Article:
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Tomorrow's Shepherds Today - Competency Part I

Leaders of the church must be men who are competent. Competency to lead, to manage, and to make good decisions for the church. There are many other necessary areas of competency; however, there are three in particular which Paul references that we will address.

First, the shepherd must be competent in the area of truth, “holding fast the faithful word which is in accordance with the teaching” (Titus 1:9). God gave certain core doctrines to His apostles, who in turn gave them to the church orally and in written form. From the very beginning of the church to the present-day, there have been those who seek to change God’s word. Paul says the elder is to be competent in the truth in order to exhort the brethren, but to also refute the false teachers.

Second, the shepherd must be competent in the area of teaching that truth (1 Timothy 3:2). Teaching in the form of refuting false doctrine. Teaching in the form of encouraging others to live more like Christ. There are several ways in which this teaching can manifest itself. It could be in a Bible class setting, from the pulpit, one-on-one study, in written form, in living a Christian life, in small groups, etc.

Third the shepherd must be competent in the area of courage and protecting the flock (Acts 20). In speaking to the elders in Ephesus, Paul told them to “Be on guard for yourselves and for all the flock, … I know that after my departure savage wolves will come in among you not sparing the flock; and from among your own selves men will arise, speaking perverse things, to draw away the disciples after them” (Acts 20:28-30).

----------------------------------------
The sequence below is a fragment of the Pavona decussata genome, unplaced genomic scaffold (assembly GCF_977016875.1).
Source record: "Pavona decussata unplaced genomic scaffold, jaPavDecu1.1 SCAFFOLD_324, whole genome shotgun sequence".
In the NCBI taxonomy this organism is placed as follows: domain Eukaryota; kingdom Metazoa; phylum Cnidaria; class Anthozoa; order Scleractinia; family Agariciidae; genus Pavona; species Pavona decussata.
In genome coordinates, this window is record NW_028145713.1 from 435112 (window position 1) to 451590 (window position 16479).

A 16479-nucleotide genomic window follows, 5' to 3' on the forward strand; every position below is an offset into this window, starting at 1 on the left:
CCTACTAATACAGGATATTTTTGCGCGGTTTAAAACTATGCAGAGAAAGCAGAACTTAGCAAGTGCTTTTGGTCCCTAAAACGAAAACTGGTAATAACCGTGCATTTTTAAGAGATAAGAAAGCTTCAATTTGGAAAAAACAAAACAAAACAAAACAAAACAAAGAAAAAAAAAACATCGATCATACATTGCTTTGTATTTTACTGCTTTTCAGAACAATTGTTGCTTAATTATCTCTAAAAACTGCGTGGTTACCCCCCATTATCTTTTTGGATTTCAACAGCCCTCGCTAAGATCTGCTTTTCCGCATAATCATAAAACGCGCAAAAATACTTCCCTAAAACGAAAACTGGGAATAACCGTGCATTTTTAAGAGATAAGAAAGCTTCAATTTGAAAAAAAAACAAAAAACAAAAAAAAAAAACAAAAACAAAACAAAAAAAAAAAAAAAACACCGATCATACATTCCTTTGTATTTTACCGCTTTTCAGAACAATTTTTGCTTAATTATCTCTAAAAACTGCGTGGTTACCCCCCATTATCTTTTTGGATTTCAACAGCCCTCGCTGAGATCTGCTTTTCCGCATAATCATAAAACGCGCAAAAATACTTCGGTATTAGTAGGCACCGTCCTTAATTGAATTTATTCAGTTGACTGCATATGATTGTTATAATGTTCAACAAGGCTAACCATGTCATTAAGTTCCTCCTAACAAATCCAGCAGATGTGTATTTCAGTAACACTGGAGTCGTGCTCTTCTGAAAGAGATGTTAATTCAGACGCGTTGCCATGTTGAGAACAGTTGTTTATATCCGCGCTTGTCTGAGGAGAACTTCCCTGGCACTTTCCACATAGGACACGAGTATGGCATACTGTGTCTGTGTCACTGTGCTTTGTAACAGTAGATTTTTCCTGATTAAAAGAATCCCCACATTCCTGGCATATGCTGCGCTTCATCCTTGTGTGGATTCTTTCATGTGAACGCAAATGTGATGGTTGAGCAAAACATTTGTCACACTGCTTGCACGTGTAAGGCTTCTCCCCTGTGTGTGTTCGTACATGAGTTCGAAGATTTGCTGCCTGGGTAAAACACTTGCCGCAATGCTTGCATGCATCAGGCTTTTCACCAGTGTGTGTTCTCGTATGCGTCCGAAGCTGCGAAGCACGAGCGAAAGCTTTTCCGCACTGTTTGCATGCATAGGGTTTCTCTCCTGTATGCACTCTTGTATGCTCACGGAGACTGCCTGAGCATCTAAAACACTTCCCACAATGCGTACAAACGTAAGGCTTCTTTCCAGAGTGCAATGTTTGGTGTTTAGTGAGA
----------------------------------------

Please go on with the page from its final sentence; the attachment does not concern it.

When it comes to developing leaders in the area of truth and biblical knowledge, there are many ways to go about it. What is undeniable is the need for it. The New Testament is full of warnings and exhortations about false teachers and knowing the truth. Jesus said, “I AM the way, the truth, and the life, no one comes to the Father but through Me” (John 14:6). He also said that knowing the truth is what sets a person free from sin (John 8:32). Paul prophesied multiple times about men who would fall away from the truth (1 Timothy 4:1ff.; 2 Timothy 4:3-4).

Geiger and Peck reference Noel Tichey, who in his book The Leadership Engine, says that to develop someone, a leader must: “(1) Take direct responsibility for the development of other leaders and (2) have teachable points they can articulate to others. Which is another reason why the Church should excel in leadership development, we have a faith that has been delivered once and for all the saints (Jude 3). We have a core set of beliefs that originated with Him, and not with us. ‘He gave us anew birth by the message of truth’ (James 1:18), and He matures us through His truth. Unlike organizations that must develop their own core doctrine – their own core beliefs that likely shift and turn with each change in leadership – Jesus has given ours to us. His truth is timeless and transformational” (165). What a true, but unfortunately non-implemented concept.

Sadly, many church leaderships have ignored that timeless truth and allowed it to shift along with the times. This has been true over the last 2,000 years because of a lack of acceptance in the authority of Scripture. Paul said the elder was to hold fast the faithful word which was “in accordance with the teaching.” Such teaching was that of the Apostles, who were guided by the Holy Spirit. In speaking to His disciples of the impending crucifixion, resurrection, and eventual ascension, Jesus told them that He would send them the Helper, the Holy Spirit, who would “teach you all things, and bring to your remembrance all that I said to you” (John 14:26). This “Spirit of truth” would testify of Jesus and would guide the apostles “into all truth” (John 15:26; 16:13). Jesus would go on to pray saying, “I do not ask on behalf of these alone, but for those who believe on Me through their word, that they mall be one…” (John 17:20-21).

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